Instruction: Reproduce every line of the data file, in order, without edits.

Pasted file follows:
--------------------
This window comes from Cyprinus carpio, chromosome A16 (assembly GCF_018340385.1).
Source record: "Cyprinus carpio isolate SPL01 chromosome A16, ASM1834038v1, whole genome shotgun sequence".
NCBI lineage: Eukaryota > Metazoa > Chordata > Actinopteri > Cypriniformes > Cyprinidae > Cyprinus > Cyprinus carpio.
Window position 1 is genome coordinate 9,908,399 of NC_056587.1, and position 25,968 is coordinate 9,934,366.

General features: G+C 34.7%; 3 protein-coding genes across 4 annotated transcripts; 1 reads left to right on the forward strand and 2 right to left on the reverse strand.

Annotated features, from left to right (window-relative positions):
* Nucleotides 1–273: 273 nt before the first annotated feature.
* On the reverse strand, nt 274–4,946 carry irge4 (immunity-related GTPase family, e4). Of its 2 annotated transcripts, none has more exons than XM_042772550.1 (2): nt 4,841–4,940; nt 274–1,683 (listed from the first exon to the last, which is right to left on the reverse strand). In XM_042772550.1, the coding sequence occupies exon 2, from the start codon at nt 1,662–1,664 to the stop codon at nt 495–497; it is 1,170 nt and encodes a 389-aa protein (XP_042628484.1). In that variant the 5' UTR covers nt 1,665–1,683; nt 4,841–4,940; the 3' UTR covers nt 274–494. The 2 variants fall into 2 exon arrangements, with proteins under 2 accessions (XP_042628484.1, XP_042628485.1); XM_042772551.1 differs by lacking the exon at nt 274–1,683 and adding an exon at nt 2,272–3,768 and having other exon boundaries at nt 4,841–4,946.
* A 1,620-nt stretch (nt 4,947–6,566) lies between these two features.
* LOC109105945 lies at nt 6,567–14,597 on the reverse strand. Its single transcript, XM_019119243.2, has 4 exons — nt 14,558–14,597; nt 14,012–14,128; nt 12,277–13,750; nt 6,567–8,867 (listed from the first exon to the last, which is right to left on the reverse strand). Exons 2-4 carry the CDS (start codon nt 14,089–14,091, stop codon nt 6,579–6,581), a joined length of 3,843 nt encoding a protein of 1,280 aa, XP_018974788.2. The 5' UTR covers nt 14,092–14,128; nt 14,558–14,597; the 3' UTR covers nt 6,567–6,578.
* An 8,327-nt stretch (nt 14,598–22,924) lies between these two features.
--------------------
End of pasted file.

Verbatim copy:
This window comes from Cyprinus carpio, chromosome A16 (assembly GCF_018340385.1).
Source record: "Cyprinus carpio isolate SPL01 chromosome A16, ASM1834038v1, whole genome shotgun sequence".
NCBI lineage: Eukaryota > Metazoa > Chordata > Actinopteri > Cypriniformes > Cyprinidae > Cyprinus > Cyprinus carpio.
Window position 1 is genome coordinate 9,908,399 of NC_056587.1, and position 25,968 is coordinate 9,934,366.

General features: G+C 34.7%; 3 protein-coding genes across 4 annotated transcripts; 1 reads left to right on the forward strand and 2 right to left on the reverse strand.

Annotated features, from left to right (window-relative positions):
* Nucleotides 1–273: 273 nt before the first annotated feature.
* On the reverse strand, nt 274–4,946 carry irge4 (immunity-related GTPase family, e4). Of its 2 annotated transcripts, none has more exons than XM_042772550.1 (2): nt 4,841–4,940; nt 274–1,683 (listed from the first exon to the last, which is right to left on the reverse strand). In XM_042772550.1, the coding sequence occupies exon 2, from the start codon at nt 1,662–1,664 to the stop codon at nt 495–497; it is 1,170 nt and encodes a 389-aa protein (XP_042628484.1). In that variant the 5' UTR covers nt 1,665–1,683; nt 4,841–4,940; the 3' UTR covers nt 274–494. The 2 variants fall into 2 exon arrangements, with proteins under 2 accessions (XP_042628484.1, XP_042628485.1); XM_042772551.1 differs by lacking the exon at nt 274–1,683 and adding an exon at nt 2,272–3,768 and having other exon boundaries at nt 4,841–4,946.
* A 1,620-nt stretch (nt 4,947–6,566) lies between these two features.
* LOC109105945 lies at nt 6,567–14,597 on the reverse strand. Its single transcript, XM_019119243.2, has 4 exons — nt 14,558–14,597; nt 14,012–14,128; nt 12,277–13,750; nt 6,567–8,867 (listed from the first exon to the last, which is right to left on the reverse strand). Exons 2-4 carry the CDS (start codon nt 14,089–14,091, stop codon nt 6,579–6,581), a joined length of 3,843 nt encoding a protein of 1,280 aa, XP_018974788.2. The 5' UTR covers nt 14,092–14,128; nt 14,558–14,597; the 3' UTR covers nt 6,567–6,578.
* An 8,327-nt stretch (nt 14,598–22,924) lies between these two features.